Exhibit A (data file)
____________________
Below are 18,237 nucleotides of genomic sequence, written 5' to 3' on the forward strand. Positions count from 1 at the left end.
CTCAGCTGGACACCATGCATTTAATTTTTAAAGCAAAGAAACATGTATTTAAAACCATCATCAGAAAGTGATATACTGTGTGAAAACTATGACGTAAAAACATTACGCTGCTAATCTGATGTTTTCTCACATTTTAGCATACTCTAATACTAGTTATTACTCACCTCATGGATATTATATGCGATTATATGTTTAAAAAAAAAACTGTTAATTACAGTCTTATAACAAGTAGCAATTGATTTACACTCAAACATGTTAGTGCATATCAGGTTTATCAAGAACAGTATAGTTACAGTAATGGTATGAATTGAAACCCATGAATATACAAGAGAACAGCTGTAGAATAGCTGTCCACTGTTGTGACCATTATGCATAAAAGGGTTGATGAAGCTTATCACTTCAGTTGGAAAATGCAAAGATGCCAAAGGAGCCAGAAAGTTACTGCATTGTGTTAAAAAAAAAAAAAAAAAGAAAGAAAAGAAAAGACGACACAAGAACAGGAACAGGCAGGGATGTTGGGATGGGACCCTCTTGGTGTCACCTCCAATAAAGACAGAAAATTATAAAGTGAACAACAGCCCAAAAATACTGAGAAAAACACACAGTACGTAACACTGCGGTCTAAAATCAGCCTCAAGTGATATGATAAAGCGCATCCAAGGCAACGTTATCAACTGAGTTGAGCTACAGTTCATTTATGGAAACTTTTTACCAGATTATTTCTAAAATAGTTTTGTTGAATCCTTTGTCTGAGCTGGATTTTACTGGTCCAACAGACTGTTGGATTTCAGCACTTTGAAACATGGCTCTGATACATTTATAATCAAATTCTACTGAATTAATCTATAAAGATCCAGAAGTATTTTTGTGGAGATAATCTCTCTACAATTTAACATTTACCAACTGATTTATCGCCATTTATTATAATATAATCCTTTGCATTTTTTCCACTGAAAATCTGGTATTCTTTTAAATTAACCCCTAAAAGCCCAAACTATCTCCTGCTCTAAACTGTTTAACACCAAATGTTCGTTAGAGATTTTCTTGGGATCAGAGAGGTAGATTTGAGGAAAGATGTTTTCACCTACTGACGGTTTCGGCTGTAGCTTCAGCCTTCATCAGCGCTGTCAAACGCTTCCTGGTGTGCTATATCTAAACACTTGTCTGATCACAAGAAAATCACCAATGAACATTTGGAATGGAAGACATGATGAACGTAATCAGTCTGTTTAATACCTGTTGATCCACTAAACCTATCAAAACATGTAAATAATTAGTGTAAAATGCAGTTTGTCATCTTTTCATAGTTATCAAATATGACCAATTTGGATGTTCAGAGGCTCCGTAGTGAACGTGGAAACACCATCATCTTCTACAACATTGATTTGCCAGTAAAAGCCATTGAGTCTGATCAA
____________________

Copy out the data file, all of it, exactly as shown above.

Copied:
Below are 18,237 nucleotides of genomic sequence, written 5' to 3' on the forward strand. Positions count from 1 at the left end.
CTCAGCTGGACACCATGCATTTAATTTTTAAAGCAAAGAAACATGTATTTAAAACCATCATCAGAAAGTGATATACTGTGTGAAAACTATGACGTAAAAACATTACGCTGCTAATCTGATGTTTTCTCACATTTTAGCATACTCTAATACTAGTTATTACTCACCTCATGGATATTATATGCGATTATATGTTTAAAAAAAAAACTGTTAATTACAGTCTTATAACAAGTAGCAATTGATTTACACTCAAACATGTTAGTGCATATCAGGTTTATCAAGAACAGTATAGTTACAGTAATGGTATGAATTGAAACCCATGAATATACAAGAGAACAGCTGTAGAATAGCTGTCCACTGTTGTGACCATTATGCATAAAAGGGTTGATGAAGCTTATCACTTCAGTTGGAAAATGCAAAGATGCCAAAGGAGCCAGAAAGTTACTGCATTGTGTTAAAAAAAAAAAAAAAAAGAAAGAAAAGAAAAGACGACACAAGAACAGGAACAGGCAGGGATGTTGGGATGGGACCCTCTTGGTGTCACCTCCAATAAAGACAGAAAATTATAAAGTGAACAACAGCCCAAAAATACTGAGAAAAACACACAGTACGTAACACTGCGGTCTAAAATCAGCCTCAAGTGATATGATAAAGCGCATCCAAGGCAACGTTATCAACTGAGTTGAGCTACAGTTCATTTATGGAAACTTTTTACCAGATTATTTCTAAAATAGTTTTGTTGAATCCTTTGTCTGAGCTGGATTTTACTGGTCCAACAGACTGTTGGATTTCAGCACTTTGAAACATGGCTCTGATACATTTATAATCAAATTCTACTGAATTAATCTATAAAGATCCAGAAGTATTTTTGTGGAGATAATCTCTCTACAATTTAACATTTACCAACTGATTTATCGCCATTTATTATAATATAATCCTTTGCATTTTTTCCACTGAAAATCTGGTATTCTTTTAAATTAACCCCTAAAAGCCCAAACTATCTCCTGCTCTAAACTGTTTAACACCAAATGTTCGTTAGAGATTTTCTTGGGATCAGAGAGGTAGATTTGAGGAAAGATGTTTTCACCTACTGACGGTTTCGGCTGTAGCTTCAGCCTTCATCAGCGCTGTCAAACGCTTCCTGGTGTGCTATATCTAAACACTTGTCTGATCACAAGAAAATCACCAATGAACATTTGGAATGGAAGACATGATGAACGTAATCAGTCTGTTTAATACCTGTTGATCCACTAAACCTATCAAAACATGTAAATAATTAGTGTAAAATGCAGTTTGTCATCTTTTCATAGTTATCAAATATGACCAATTTGGATGTTCAGAGGCTCCGTAGTGAACGTGGAAACACCATCATCTTCTACAACATTGATTTGCCAGTAAAAGCCATTGAGTCTGATCAA